Second, because international terrorism is a manufactured concept, it could not bring countries together to work toward a common goal. Each new country joining the coalition against international terrorism brought its own interpretation of the concept. Again, this was to be expected, as there was no common threat in actuality. Terrorists are not a monolith, even if they do share some motives and means. As a result, the war on international terrorism is at best an empty slogan and at worst a source of irritation between countries caused by the inevitable double standards.
Third, there can be no one-size-fits-all solution to terrorism, because terrorism is rooted in local grievances specific to each country.
The purpose of a major terrorist attack is to undermine a specific government, to make it look weak and ineffectual. Therefore, the initial reaction of the government is always to prove its strength by striking back with sanctioned violence.
If a quasi-state is involved, such as the self-proclaimed Chechen Republic of the late 1990s or the Taliban regime, it becomes the target of revenge. Both Russia and the United States sent in troops that ultimately succeeded in destroying the basic terrorist infrastructure in Chechnya and Afghanistan, respectively. But neither knew what to do next, when the surviving enemies fled and became ghosts in the hills, posing even greater danger.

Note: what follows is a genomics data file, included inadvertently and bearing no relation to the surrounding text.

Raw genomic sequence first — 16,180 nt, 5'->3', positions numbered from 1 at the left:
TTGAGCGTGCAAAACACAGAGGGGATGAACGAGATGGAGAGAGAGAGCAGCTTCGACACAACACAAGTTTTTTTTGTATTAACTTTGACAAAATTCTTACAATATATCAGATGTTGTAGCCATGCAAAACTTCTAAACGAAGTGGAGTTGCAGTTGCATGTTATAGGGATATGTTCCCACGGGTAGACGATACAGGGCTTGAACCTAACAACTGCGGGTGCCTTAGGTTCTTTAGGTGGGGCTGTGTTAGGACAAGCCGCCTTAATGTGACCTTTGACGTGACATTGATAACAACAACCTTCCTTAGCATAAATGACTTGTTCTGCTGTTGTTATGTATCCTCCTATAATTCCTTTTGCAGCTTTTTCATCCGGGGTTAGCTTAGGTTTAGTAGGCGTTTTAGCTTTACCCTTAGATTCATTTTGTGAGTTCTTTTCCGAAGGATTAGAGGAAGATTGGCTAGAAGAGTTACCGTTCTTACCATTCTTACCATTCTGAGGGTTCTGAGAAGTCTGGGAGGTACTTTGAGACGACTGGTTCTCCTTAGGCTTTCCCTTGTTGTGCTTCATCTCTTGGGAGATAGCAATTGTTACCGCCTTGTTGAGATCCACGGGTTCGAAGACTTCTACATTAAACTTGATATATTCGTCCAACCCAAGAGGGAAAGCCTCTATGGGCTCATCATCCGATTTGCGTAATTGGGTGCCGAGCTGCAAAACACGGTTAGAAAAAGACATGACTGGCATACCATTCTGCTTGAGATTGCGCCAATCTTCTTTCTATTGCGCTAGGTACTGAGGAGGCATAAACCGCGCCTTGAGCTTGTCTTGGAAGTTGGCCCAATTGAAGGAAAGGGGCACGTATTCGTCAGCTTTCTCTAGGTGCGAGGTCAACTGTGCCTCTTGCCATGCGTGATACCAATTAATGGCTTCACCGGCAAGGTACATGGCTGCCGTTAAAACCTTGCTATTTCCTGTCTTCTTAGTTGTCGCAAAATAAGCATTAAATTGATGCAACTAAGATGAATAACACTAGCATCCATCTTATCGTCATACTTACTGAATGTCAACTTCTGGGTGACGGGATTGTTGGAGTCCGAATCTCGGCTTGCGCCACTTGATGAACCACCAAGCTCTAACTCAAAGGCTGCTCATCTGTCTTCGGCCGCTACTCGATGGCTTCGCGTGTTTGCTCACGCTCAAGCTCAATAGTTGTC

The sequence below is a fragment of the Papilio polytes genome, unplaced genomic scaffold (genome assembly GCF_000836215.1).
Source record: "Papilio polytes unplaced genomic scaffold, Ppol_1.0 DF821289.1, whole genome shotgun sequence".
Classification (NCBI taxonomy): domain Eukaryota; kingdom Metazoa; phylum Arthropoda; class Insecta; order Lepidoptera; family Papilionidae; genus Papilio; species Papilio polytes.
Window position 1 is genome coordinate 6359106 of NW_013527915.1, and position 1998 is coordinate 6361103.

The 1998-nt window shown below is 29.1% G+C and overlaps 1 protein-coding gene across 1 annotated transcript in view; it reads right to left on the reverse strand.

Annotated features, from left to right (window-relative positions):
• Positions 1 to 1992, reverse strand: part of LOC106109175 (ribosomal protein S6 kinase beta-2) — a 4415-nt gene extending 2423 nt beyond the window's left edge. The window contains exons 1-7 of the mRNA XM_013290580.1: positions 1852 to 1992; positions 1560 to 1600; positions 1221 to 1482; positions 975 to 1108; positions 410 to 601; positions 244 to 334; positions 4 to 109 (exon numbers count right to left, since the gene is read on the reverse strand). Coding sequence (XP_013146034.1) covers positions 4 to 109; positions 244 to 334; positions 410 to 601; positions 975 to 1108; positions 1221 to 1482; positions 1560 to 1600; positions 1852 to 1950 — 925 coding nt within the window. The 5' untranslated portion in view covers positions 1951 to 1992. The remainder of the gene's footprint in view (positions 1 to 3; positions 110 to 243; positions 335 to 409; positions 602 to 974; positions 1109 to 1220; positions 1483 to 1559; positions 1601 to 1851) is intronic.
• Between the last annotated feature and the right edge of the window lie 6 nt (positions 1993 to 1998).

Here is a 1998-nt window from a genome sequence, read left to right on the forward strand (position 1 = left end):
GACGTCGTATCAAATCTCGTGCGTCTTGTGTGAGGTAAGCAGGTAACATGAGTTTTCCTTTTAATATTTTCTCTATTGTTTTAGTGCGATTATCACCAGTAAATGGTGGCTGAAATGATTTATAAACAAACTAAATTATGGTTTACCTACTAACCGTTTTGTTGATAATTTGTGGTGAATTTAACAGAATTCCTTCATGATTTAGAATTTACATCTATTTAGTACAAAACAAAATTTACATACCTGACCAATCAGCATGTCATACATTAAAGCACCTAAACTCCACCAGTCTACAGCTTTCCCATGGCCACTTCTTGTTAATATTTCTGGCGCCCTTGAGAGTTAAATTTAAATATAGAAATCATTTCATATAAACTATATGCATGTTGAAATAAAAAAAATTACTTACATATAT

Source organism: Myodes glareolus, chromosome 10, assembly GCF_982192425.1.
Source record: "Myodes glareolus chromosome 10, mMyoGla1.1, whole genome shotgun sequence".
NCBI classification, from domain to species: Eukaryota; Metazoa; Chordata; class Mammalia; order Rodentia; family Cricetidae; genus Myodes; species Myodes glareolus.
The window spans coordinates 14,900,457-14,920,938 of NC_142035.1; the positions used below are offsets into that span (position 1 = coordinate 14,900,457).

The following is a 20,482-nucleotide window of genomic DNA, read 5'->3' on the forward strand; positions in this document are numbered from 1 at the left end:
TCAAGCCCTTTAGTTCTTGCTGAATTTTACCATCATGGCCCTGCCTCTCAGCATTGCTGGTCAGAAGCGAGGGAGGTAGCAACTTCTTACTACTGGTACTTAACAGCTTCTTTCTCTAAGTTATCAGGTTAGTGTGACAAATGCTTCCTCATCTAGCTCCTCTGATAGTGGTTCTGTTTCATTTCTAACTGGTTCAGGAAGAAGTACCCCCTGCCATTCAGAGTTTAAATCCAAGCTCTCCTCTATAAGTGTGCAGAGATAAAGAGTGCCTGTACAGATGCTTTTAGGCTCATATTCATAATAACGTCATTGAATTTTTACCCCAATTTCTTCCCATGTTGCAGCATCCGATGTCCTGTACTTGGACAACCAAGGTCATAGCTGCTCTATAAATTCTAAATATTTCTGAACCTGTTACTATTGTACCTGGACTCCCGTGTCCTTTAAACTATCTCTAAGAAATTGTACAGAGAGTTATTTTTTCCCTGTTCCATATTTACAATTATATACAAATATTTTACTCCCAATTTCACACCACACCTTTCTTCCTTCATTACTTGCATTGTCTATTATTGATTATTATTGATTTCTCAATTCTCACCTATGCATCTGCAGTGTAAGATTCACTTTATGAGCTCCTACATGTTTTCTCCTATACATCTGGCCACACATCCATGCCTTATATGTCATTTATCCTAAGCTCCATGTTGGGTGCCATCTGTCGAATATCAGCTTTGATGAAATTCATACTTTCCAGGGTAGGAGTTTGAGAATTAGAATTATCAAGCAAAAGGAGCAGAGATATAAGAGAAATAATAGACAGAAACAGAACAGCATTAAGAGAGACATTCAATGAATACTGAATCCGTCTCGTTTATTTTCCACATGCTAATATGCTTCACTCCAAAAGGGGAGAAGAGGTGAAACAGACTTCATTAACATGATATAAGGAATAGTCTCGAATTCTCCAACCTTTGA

No government has found the answer yet. The illusion of stability brought by the use of overwhelming force fades very quickly, and it becomes clear that the new, unconventional war may drag on forever. Each new act of retribution swells the ranks of the enemy.
Eliminating the roots of terrorism is a long and complex process with no guarantee of success. The United States learned this lesson in the deserts of Iraq and Afghanistan. Russia learned it in the mountains of the Caucasus. America can at least leave these foreign lands when the situation becomes unbearable, although the terrorists could strike again on U.S. soil. Russia is not so fortunate. Russia cannot leave the Caucasus, and so it will have to keep trying to find a balance between suppression and development in its fight against terrorism.
Is Russia unpredictable? Perhaps, but one shouldn’t exaggerate – its randomness often follows a consistent pattern. But is the world at large predictable? The past two decades have seen all forecasts refuted more than once and have taught us only one thing – to be ready for any change. This column is on what the nations and governments are facing in the era of global uncertainty.
Fyodor Lukyanov is Editor-in-Chief of the Russia in Global Affairs journal – the most authoritative source of expertise on Russian foreign policy and global developments. He is also a frequent commentator on international affairs and contributes to various media in the United States, Europe and China, including academic journals Social Research, Europe-Asia Studies, Columbia Journal of International Affairs. Mr. Lukyanov is a senior member of the Council on Foreign and Defense Policy and a member of the Presidential Council on Human Rights and Civic Society Institutions. He holds a degree from Moscow State University.